News Release 

A step closer to cancer precision medicine

University of Helsinki

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IMAGE: Figure 1. Left panel: ER-positive breast cancer patients with AGR2 up-regulation showed less survival rate in the METABRIC study; Right panel: Acute myeloid leukaemia patients with SRGN up-regulation showed less... view more 

Credit: University of Helsinki

Researchers from the Faculty of Medicine and the Institute for Molecular Medicine (FIMM) at the University of Helsinki have developed a computational model, Combined Essentiality Scoring (CES) that enables accurate identification of essential genes in cancer cells for development of anti-cancer drugs.

Why are the essential genes important in cancer?

Cancer is the leading cause of death worldwide. Cancer cells grow faster usually with the activation of certain genes. Targeted therapies aim at inhibiting these genes that are activated only in cancer cells, and thus minimizing side effects to normal cells.

High-throughput genetic screening has been established for evaluating the importance of individual genes for the survival of cancer cells. Such an approach allows researchers to determine the so-called gene essentiality scores for nearly all genes across a large variety of cancer cell lines.

However, challenges with replicability of the estimated gene essentiality have hindered its use for drug target discovery.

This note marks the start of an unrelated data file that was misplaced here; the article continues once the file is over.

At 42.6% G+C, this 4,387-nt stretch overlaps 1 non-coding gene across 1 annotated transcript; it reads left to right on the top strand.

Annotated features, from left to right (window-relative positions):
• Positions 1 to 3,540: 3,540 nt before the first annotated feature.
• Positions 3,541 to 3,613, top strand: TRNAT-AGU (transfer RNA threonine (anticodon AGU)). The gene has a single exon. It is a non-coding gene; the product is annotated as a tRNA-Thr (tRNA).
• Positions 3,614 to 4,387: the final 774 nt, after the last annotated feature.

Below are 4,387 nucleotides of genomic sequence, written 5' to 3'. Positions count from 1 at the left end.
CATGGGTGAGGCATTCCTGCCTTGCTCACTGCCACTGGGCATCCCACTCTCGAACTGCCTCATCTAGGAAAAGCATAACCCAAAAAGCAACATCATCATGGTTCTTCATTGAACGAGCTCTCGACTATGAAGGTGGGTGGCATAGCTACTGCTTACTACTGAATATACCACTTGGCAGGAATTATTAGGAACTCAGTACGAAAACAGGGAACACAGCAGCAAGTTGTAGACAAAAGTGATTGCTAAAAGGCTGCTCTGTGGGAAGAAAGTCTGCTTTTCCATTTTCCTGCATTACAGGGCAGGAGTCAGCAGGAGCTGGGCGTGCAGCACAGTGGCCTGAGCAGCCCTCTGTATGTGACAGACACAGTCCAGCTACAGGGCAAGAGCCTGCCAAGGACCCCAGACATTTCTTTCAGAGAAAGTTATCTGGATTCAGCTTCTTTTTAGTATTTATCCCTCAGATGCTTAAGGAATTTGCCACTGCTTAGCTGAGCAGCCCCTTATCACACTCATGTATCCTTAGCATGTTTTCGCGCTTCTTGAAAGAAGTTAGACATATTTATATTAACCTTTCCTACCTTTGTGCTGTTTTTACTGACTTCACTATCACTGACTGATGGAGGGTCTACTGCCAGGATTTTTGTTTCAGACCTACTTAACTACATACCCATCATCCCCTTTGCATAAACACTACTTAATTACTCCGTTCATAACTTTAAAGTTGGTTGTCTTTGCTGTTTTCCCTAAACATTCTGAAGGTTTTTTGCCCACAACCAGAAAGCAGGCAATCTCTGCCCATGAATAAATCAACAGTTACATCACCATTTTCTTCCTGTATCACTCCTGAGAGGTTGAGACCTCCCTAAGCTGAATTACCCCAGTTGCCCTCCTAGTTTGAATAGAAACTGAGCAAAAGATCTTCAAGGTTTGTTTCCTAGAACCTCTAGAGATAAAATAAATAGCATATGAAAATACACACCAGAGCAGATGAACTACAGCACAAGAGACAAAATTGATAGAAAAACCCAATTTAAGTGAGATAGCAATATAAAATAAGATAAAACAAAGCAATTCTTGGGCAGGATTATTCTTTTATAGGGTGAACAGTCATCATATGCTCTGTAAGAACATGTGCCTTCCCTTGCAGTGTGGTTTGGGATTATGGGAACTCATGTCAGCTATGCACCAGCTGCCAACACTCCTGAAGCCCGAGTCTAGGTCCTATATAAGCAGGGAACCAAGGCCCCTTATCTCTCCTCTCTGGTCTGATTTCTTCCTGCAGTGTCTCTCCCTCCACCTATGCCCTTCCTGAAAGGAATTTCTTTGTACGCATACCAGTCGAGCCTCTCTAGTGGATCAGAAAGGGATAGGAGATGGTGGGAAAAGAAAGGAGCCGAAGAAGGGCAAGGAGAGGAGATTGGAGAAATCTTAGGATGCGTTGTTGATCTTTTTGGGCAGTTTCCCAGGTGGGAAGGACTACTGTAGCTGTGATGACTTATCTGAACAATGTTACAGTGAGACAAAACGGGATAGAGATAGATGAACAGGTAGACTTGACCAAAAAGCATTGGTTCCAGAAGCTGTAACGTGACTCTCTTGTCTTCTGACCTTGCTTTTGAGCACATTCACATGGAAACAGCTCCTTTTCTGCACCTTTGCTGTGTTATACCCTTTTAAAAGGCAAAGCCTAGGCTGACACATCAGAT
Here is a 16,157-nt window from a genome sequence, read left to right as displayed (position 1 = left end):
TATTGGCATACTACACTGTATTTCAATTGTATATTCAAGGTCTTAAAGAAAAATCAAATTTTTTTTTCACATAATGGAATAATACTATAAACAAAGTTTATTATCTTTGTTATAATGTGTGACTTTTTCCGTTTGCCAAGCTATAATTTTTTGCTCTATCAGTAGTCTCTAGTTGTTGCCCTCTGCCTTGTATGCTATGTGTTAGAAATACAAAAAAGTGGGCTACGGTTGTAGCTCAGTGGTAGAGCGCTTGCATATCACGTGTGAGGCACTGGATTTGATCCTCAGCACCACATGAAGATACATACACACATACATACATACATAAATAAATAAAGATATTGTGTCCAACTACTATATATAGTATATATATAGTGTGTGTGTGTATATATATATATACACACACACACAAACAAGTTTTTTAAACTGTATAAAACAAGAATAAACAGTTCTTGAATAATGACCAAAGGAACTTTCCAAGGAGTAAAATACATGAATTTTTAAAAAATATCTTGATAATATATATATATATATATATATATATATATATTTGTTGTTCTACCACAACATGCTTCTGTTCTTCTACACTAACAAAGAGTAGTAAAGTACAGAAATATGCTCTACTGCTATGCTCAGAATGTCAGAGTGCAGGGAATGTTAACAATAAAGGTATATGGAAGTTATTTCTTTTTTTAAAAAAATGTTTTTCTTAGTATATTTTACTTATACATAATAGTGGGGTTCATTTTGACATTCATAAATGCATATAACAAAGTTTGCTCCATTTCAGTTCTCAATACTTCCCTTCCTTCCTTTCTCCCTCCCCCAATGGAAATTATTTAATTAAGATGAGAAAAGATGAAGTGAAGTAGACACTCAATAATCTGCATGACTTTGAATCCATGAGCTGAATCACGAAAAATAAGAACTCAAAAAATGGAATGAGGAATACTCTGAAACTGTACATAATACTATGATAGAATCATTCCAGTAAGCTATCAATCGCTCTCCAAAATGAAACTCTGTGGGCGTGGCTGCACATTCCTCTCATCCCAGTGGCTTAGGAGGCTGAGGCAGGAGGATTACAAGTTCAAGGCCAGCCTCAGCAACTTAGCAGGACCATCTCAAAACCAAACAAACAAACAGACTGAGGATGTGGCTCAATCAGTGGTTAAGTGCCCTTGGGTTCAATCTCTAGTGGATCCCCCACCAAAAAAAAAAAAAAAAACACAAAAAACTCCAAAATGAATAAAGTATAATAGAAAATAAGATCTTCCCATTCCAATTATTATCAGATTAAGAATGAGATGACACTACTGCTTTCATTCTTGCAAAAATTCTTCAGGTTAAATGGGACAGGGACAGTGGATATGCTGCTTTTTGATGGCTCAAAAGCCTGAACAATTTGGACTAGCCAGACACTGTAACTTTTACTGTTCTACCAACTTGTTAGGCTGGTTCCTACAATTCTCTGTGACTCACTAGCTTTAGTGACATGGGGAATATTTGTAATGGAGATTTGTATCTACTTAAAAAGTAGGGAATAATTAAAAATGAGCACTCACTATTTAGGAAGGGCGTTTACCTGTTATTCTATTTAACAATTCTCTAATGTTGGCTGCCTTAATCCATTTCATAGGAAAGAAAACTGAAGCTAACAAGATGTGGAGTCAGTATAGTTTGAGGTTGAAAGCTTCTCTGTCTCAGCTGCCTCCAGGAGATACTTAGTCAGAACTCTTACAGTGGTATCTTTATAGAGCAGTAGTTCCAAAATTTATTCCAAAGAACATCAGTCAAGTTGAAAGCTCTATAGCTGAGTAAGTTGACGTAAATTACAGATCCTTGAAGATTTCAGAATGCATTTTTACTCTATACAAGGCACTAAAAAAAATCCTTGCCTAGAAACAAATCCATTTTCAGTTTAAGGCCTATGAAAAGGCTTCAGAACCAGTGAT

"shRNA and CRISPR-Cas9 are the two common techniques used to perform high-throughput genetic screening. Despite improved quality control, the gene essentiality scores from these two techniques differ from each other on the same cancer cell lines," explains Wenyu Wang, first author of the study.

How can we do better?

To harmonize genetic screening data, researchers proposed a novel computational method called Combined Essentiality Scoring (CES) that predicts cancer essential genes using the information from shRNA and CRISPR-Cas9 screens plus molecular features of cancer cells. The team demonstrated that CES could detect essential genes with higher accuracy than the existing computational methods. Furthermore, the team showed that two predicted essential genes were indeed correlated with poor prognosis separately for breast cancer and leukaemia patients, suggesting their potential as drug targets (Figure 1).

"Improving gene essentiality scoring is just a beginning. Our next aim is to predict drug-target interactions by integrating drug sensitivity and gene essentiality profiles. Given the ever-increasing volumes of functional screening datasets, we hope to extend our knowledge of drug target profiles that will eventually benefit drug discovery in personalized medicine," says Assistant Professor Jing Tang, corresponding author of the study.

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